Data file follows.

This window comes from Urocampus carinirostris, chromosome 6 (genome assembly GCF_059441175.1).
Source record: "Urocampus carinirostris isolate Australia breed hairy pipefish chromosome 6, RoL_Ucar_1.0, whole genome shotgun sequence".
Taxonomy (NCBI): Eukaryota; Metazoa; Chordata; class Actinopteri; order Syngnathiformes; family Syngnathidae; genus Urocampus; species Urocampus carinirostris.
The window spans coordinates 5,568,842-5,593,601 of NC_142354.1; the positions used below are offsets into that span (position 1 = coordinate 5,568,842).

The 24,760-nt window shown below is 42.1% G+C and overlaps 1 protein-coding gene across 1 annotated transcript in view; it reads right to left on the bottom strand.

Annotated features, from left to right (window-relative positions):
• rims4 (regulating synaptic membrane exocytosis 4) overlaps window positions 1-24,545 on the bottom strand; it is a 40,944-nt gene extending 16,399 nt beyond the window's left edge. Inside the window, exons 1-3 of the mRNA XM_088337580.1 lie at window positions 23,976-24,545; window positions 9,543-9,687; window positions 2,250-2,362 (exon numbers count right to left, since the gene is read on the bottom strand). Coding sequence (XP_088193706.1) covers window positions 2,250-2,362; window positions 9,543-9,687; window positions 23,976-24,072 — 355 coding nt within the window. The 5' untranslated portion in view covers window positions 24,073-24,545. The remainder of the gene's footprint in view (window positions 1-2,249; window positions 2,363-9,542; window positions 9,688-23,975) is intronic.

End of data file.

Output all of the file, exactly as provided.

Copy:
This window comes from Urocampus carinirostris, chromosome 6 (genome assembly GCF_059441175.1).
Source record: "Urocampus carinirostris isolate Australia breed hairy pipefish chromosome 6, RoL_Ucar_1.0, whole genome shotgun sequence".
Taxonomy (NCBI): Eukaryota; Metazoa; Chordata; class Actinopteri; order Syngnathiformes; family Syngnathidae; genus Urocampus; species Urocampus carinirostris.
The window spans coordinates 5,568,842-5,593,601 of NC_142354.1; the positions used below are offsets into that span (position 1 = coordinate 5,568,842).

The 24,760-nt window shown below is 42.1% G+C and overlaps 1 protein-coding gene across 1 annotated transcript in view; it reads right to left on the bottom strand.

Annotated features, from left to right (window-relative positions):
• rims4 (regulating synaptic membrane exocytosis 4) overlaps window positions 1-24,545 on the bottom strand; it is a 40,944-nt gene extending 16,399 nt beyond the window's left edge. Inside the window, exons 1-3 of the mRNA XM_088337580.1 lie at window positions 23,976-24,545; window positions 9,543-9,687; window positions 2,250-2,362 (exon numbers count right to left, since the gene is read on the bottom strand). Coding sequence (XP_088193706.1) covers window positions 2,250-2,362; window positions 9,543-9,687; window positions 23,976-24,072 — 355 coding nt within the window. The 5' untranslated portion in view covers window positions 24,073-24,545. The remainder of the gene's footprint in view (window positions 1-2,249; window positions 2,363-9,542; window positions 9,688-23,975) is intronic.